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Freedom Measures

Reservation Economic Freedom Index

The Reservation Economic Freedom Index (REFI) uses eleven measures of economic freedom in three categories: tribal organization, ease of doing business, and tribal codes. Below is a short explanation of each component.

Tribal Organization

1. Tribal Governmental Structure

The REFI documents how tribal constitutions define governmental structures and gives a higher score to tribes that have separation of powers. Most tribes have an executive branch, judicial branch, and tribal council, with varying degrees of checks and balances between these branches. However, tribes that historically use a general council system (in which all members vote on tribal matters) may find it more difficult to have a successful separation of powers.

2. Independent Judiciary

Tribal constitutions that have an explicit provision for an independent judiciary formally establish a judicial branch as separate from the tribal council. This contributes to the separation of powers, discussed above.

3. Tribal Corporation

When assessing tribal structures, the separation of business and politics is especially important. Because most tribes cannot fund their governments entirely through tax revenue, there is an incentive for tribal governments to start businesses under full tribal council control, with the intent to use business revenue in place of tax revenue. These businesses often fail due to political interference. Tribal corporations offer a unique solution. Though they are tribe-owned corporations and allow for some tribal council involvement, tribal corporations function under a defined set of checks and balances that limit political influence in business decisions. The REFI considers whether tribal constitutions explicitly define a tribal corporation or other economic development arm separate from the tribal council.

Ease of Doing Business

4. Amount of Tribal Trust vs. Fee-Simple Land on Reservation

The percentages of tribal trust and fee-simple land are measured to better understand the property rights associated with each tribe’s land. Fee-simple land is held under complete control of the owner, whether an individual person or a tribe. Because the owners hold title to the land, they can sell, lease, or develop the land however they see fit. Tribal trust land is held in trust by the federal government and the US government, not the individual person or tribe, holds the title.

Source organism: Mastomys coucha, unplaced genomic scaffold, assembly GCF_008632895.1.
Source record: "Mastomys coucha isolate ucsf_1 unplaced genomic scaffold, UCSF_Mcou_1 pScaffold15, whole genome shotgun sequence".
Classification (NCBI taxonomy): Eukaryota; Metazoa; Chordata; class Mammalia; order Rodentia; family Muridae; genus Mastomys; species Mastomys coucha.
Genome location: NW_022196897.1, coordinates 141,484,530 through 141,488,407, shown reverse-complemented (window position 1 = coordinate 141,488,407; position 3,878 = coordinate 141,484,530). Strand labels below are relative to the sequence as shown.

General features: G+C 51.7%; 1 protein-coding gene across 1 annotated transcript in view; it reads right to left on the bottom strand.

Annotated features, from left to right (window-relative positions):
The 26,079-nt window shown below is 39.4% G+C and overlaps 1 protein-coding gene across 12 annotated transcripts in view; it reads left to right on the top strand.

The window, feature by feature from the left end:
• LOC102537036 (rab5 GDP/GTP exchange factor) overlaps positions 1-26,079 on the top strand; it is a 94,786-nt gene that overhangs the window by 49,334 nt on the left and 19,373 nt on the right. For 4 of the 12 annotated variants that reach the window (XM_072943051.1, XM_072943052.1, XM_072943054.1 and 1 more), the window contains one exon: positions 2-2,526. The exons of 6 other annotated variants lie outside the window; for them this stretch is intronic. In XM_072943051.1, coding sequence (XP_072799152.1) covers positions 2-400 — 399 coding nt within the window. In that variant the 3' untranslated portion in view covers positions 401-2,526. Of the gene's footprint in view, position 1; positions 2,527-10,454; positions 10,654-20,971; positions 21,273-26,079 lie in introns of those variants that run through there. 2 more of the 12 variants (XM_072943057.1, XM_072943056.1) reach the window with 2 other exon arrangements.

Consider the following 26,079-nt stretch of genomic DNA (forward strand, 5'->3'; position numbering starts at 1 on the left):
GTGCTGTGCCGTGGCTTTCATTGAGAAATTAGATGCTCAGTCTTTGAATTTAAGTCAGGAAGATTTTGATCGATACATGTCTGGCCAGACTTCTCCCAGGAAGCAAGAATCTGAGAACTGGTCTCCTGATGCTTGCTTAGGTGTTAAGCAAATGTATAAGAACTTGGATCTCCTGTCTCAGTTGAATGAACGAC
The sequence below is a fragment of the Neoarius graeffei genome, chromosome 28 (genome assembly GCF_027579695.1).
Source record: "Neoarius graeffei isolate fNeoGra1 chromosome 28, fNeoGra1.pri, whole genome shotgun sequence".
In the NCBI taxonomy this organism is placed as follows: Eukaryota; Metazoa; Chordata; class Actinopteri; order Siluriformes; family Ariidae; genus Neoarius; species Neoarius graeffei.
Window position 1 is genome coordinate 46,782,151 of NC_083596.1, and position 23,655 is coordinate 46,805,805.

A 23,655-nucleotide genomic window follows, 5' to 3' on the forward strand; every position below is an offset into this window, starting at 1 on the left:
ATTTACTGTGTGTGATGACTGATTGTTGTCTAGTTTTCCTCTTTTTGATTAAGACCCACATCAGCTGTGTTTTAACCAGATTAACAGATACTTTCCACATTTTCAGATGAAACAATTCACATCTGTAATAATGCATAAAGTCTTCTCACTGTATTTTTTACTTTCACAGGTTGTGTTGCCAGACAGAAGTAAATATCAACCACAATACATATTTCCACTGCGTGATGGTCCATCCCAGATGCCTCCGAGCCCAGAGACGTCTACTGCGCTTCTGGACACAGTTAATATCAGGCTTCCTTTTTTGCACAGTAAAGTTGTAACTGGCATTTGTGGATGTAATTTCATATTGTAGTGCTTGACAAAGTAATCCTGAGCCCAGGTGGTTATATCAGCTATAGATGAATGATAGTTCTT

5. Business Immunity Rights

Business immunity rights are inherently tied to the enforcement of Public Law 280, which transferred jurisdiction from the federal government to certain states. In those states where Public Law 280 is enforced, tribes have the ability to waive their sovereign immunity in business dealings and become subject to state law for contract disputes. This waiver can provide assurance to off-reservation businesses who want to engage with tribes. Business immunity rights are positively related to economic growth on Indian reservations.

Tribal Codes

6. Land-Use Codes

Reservations with explicit land-use codes are able to regulate whether land is specified for housing, farming, hunting, or other uses. Land-use codes also allow tribes to control the use of tribal government land through regulations on the establishment, content, violation and termination of use rights.

7. Environmental, Hunting and Fishing Codes

Tribes with environmental hunting and fishing codes can regulate how inhabitants are able to use natural resources, including the use of ground water or mines. It also gives tribes control over litter, sewers, and dump sites. With these codes, tribes can define historical sites and may regulate hunting and fishing fees on tribal land.

8. Traffic Code

Tribes may set forth their own traffic codes, which assist in solving jurisdictional problems between tribal, state, and federal entities—especially when a crime is involved. Typically, these codes are taken from state law.

9. Gaming Code

Reservations that have explicit gaming codes allow tribes to govern the operations of casinos on tribal land, which are typically contracted out and run by large outside corporations. Governing casino operations might include determining when casinos can operate, what games are authorized, and even how casino profits are distributed. Profits may be distributed in a number of ways, including investment in infrastructure, student scholarships, or lump-sum payments to tribal members.

10. Uniform Commercial Code

Uniform commercial codes provide a model for tribes to follow in establishing consistent legal practices for commercial transactions across state lines. Reservations that have not adopted their own uniform commercial code as part of their tribal code must defer to state laws, which fill the void but without as much certainty or clarity. Because uniform commercial codes make business transactions clearer and easier, tribes that have adopted them have seen increased economic opportunity.

11. Taxation Code

Taxation codes set forth a clear standard of taxation for tribal governments. Though they possess the power to tax the income of tribe members, few tribal governments exercise that power. Because tribal governments are not able to levy property taxes, tribes typically rely on excise taxes on the sale of alcohol, tobacco, fuel, or other products, and severance taxes on natural resource development.